Home Court Advantage - Is It For Real? The Myths And The Facts Seldom Agree

Winter Haven, FL (PressExposure) October 17, 2009 -- Everyone talks about home court advantage in sports. But does it really exist? “Very much so,” explains Tom D. Freijo, Ph.D., author of the new book "Not in Our House! A Decade of Home Court Advantage in American Sports" (ISBN: 978-0-9824108-0-6). Published by Sports Lit (www.SportsLit.net), the book begins by addressing a central issue: what most people refer to as home court advantage isn’t really home court advantage at all.

“Most of what you hear and read about home court advantage is based on either gut feelings or on an assessment of a team’s success at home. But this is only part of the picture. Real home court advantage,” according to Freijo, “is the difference between success at home and success away. When you look at it this way, the picture changes dramatically.”

Many of Freijo’s findings are quite surprising. Here’s what South Carolina Gamecocks Head Football Coach, Steve Spurrier, had to say. “A lot of people talk about home advantage. Not in Our House! A Decade of Home Advantage in American Sports does a lot more than talk; it provides actual statistics to show which sports and teams have it and which don’t, and how much of it. Dr. Freijo has done a super job of laying it all out in detail, and I must admit that I was amazed by his findings!”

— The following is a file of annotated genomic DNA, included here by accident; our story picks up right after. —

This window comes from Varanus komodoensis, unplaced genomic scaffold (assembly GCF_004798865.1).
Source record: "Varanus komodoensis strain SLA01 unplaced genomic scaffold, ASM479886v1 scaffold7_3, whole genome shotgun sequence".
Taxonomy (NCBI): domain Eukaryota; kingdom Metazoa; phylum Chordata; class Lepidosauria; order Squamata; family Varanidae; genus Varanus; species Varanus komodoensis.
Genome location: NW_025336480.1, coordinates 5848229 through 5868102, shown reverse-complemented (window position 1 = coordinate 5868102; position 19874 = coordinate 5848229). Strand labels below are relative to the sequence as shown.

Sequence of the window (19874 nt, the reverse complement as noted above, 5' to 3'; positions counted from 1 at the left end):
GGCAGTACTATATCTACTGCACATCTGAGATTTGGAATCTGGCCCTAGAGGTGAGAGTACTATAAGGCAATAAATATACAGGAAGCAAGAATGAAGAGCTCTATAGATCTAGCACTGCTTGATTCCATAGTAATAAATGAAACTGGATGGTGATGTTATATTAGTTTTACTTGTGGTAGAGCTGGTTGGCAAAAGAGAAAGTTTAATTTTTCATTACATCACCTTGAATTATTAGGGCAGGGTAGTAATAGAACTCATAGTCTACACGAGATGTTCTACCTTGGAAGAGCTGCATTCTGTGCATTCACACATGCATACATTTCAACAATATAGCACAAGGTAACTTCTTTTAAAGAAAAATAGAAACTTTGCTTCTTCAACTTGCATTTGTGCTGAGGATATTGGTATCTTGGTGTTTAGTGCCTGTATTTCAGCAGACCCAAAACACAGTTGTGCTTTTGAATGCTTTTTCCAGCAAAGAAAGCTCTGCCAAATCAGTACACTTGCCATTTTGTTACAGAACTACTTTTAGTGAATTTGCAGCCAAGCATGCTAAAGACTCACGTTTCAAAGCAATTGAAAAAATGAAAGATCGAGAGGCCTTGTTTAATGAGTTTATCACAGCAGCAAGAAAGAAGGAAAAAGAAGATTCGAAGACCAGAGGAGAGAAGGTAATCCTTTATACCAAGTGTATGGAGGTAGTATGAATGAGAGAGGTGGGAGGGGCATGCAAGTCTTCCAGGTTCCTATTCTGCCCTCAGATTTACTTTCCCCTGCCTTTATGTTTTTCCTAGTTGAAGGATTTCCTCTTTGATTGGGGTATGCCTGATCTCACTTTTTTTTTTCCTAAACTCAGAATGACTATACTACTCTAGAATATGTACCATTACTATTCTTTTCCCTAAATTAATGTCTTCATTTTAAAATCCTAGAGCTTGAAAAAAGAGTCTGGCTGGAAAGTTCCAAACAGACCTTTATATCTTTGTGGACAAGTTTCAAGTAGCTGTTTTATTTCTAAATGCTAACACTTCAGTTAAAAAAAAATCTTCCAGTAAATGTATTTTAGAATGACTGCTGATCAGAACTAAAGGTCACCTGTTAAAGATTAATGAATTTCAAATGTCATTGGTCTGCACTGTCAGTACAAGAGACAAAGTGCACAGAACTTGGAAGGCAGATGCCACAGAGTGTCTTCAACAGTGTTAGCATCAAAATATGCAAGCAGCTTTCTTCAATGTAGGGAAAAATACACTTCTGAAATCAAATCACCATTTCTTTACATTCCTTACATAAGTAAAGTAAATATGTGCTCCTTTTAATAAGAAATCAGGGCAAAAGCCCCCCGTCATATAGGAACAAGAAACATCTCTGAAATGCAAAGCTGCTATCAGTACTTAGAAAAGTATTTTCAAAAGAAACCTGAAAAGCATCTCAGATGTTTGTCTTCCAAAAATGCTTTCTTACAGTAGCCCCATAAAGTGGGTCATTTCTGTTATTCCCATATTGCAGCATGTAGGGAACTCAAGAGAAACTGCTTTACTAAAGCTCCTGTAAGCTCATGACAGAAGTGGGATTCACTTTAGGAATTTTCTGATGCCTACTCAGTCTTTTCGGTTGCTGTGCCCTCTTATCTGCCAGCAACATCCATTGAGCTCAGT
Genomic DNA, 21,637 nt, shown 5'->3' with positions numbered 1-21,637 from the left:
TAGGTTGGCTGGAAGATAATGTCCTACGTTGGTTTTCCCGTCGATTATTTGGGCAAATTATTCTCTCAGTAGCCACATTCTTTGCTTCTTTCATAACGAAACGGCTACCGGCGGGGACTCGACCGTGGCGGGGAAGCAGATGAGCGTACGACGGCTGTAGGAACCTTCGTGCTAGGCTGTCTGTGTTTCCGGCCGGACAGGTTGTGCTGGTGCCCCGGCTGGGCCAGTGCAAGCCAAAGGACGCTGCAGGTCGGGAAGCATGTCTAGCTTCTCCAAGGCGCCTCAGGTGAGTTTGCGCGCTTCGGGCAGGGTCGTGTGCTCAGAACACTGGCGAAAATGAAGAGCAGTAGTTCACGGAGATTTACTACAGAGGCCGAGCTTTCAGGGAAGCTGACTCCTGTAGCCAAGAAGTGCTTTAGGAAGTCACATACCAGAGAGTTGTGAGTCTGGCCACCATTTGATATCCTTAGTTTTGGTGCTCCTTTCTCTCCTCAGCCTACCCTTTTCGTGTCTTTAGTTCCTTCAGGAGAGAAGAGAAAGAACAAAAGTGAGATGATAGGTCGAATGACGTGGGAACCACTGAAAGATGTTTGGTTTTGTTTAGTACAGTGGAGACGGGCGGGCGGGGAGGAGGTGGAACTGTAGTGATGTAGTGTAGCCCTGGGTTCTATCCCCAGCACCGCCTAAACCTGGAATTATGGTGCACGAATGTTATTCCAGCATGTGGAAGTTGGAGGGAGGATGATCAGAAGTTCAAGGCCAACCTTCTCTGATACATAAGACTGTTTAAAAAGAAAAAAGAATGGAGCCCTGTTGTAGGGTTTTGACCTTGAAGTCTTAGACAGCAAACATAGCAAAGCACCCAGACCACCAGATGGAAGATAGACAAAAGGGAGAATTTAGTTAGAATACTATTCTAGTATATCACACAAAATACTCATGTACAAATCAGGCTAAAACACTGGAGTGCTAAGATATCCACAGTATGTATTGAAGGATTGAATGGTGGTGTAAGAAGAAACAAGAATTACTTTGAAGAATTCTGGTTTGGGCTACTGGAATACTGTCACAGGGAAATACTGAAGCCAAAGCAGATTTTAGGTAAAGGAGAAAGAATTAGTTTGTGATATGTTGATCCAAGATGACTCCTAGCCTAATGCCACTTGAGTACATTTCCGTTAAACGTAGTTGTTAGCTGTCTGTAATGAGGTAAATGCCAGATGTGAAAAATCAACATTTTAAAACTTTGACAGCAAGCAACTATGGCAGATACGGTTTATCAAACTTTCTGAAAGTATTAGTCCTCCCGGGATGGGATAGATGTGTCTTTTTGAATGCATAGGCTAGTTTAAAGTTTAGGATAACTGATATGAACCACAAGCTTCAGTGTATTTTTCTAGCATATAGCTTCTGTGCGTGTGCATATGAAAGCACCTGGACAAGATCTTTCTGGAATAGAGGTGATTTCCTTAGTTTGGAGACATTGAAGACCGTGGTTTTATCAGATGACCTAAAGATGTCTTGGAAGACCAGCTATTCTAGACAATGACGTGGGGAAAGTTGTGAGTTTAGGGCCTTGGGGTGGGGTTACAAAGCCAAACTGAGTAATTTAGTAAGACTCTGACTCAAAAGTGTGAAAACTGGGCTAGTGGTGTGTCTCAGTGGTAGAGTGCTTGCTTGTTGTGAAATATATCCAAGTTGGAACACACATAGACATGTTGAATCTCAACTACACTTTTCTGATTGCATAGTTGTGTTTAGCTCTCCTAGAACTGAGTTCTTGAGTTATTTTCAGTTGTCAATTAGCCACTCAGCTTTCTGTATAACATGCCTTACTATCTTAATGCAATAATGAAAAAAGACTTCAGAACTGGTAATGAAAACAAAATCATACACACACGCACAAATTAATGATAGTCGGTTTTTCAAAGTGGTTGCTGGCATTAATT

Not in Our House! provides analyses of all the teams in MLB, the NBA, and the NFL, as well as the college versions of these sports in five major college conferences (SEC, ACC, Big Ten, Pac-10, and the Big 12). In the process, it dispels several long-held but untrue home advantage myths. For instance, Rupp Arena, contrary to popular belief, does not provide the Kentucky Wildcats basketball team much of a home advantage.

The book compares the amount of home court advantage across baseball, basketball and football, at the professional and college levels. It also shows the amount of home court advantage for each of the 300 or so teams that were analyzed. As well, it shows the amount of home court advantage for women’s college basketball teams in comparison to their men’s counterparts.

Freijo, who has a doctorate in research methodology from the University of Florida, is a former Full Professor of Measurement and Research at the University of South Florida. A native of Tampa, he now lives in Winter Haven, Florida where he served as Mayor Pro Tem.

Not in Our House! A Decade of Home Court Advantage in American Sports is available on-line at [http://www.SportsLit.net] or Amazon.com.

About Sports Lit

Sports Lit
Tom D. Freijo, Ph.D.
(863) 289-0665

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Press Release Submitted On: October 16, 2009 at 10:17 am
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